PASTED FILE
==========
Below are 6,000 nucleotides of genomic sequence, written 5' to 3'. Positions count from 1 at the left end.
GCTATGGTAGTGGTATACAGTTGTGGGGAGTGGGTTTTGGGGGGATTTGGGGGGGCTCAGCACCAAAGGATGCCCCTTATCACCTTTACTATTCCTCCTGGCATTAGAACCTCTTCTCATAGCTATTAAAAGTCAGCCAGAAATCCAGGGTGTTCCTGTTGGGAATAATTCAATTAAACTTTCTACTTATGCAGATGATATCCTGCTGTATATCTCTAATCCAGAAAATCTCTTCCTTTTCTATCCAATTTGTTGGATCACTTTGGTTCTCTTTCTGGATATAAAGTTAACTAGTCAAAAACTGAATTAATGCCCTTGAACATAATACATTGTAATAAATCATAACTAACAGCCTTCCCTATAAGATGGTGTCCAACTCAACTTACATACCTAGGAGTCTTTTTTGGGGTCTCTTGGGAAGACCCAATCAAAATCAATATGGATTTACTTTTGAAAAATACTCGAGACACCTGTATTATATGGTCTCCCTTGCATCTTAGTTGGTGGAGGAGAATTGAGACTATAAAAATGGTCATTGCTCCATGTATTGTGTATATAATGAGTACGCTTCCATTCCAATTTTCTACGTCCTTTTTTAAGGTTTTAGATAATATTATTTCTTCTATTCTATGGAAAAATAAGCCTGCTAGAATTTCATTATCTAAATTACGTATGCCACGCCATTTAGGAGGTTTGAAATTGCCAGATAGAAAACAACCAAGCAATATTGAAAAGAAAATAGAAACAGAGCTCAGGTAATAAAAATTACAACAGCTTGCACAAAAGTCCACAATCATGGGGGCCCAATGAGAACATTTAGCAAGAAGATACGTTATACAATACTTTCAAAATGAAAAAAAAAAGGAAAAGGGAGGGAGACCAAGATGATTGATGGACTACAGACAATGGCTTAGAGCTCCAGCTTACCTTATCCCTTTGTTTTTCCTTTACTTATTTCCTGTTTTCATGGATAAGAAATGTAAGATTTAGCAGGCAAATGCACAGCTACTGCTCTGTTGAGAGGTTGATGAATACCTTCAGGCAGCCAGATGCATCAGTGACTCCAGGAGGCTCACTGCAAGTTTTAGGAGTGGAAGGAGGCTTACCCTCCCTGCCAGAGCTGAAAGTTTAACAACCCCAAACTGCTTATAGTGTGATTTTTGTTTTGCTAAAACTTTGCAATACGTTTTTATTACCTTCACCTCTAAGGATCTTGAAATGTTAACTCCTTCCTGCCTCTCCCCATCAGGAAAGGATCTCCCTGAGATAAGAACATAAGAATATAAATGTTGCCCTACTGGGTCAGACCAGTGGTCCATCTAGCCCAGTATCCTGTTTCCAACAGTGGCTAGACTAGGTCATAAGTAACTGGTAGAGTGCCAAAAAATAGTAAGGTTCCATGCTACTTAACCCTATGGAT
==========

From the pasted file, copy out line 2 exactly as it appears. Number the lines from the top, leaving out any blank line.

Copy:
GCTATGGTAGTGGTATACAGTTGTGGGGAGTGGGTTTTGGGGGGATTTGGGGGGGCTCAGCACCAAAGGATGCCCCTTATCACCTTTACTATTCCTCCTGGCATTAGAACCTCTTCTCATAGCTATTAAAAGTCAGCCAGAAATCCAGGGTGTTCCTGTTGGGAATAATTCAATTAAACTTTCTACTTATGCAGATGATATCCTGCTGTATATCTCTAATCCAGAAAATCTCTTCCTTTTCTATCCAATTTGTTGGATCACTTTGGTTCTCTTTCTGGATATAAAGTTAACTAGTCAAAAACTGAATTAATGCCCTTGAACATAATACATTGTAATAAATCATAACTAACAGCCTTCCCTATAAGATGGTGTCCAACTCAACTTACATACCTAGGAGTCTTTTTTGGGGTCTCTTGGGAAGACCCAATCAAAATCAATATGGATTTACTTTTGAAAAATACTCGAGACACCTGTATTATATGGTCTCCCTTGCATCTTAGTTGGTGGAGGAGAATTGAGACTATAAAAATGGTCATTGCTCCATGTATTGTGTATATAATGAGTACGCTTCCATTCCAATTTTCTACGTCCTTTTTTAAGGTTTTAGATAATATTATTTCTTCTATTCTATGGAAAAATAAGCCTGCTAGAATTTCATTATCTAAATTACGTATGCCACGCCATTTAGGAGGTTTGAAATTGCCAGATAGAAAACAACCAAGCAATATTGAAAAGAAAATAGAAACAGAGCTCAGGTAATAAAAATTACAACAGCTTGCACAAAAGTCCACAATCATGGGGGCCCAATGAGAACATTTAGCAAGAAGATACGTTATACAATACTTTCAAAATGAAAAAAAAAAGGAAAAGGGAGGGAGACCAAGATGATTGATGGACTACAGACAATGGCTTAGAGCTCCAGCTTACCTTATCCCTTTGTTTTTCCTTTACTTATTTCCTGTTTTCATGGATAAGAAATGTAAGATTTAGCAGGCAAATGCACAGCTACTGCTCTGTTGAGAGGTTGATGAATACCTTCAGGCAGCCAGATGCATCAGTGACTCCAGGAGGCTCACTGCAAGTTTTAGGAGTGGAAGGAGGCTTACCCTCCCTGCCAGAGCTGAAAGTTTAACAACCCCAAACTGCTTATAGTGTGATTTTTGTTTTGCTAAAACTTTGCAATACGTTTTTATTACCTTCACCTCTAAGGATCTTGAAATGTTAACTCCTTCCTGCCTCTCCCCATCAGGAAAGGATCTCCCTGAGATAAGAACATAAGAATATAAATGTTGCCCTACTGGGTCAGACCAGTGGTCCATCTAGCCCAGTATCCTGTTTCCAACAGTGGCTAGACTAGGTCATAAGTAACTGGTAGAGTGCCAAAAAATAGTAAGGTTCCATGCTACTTAACCCTATGGAT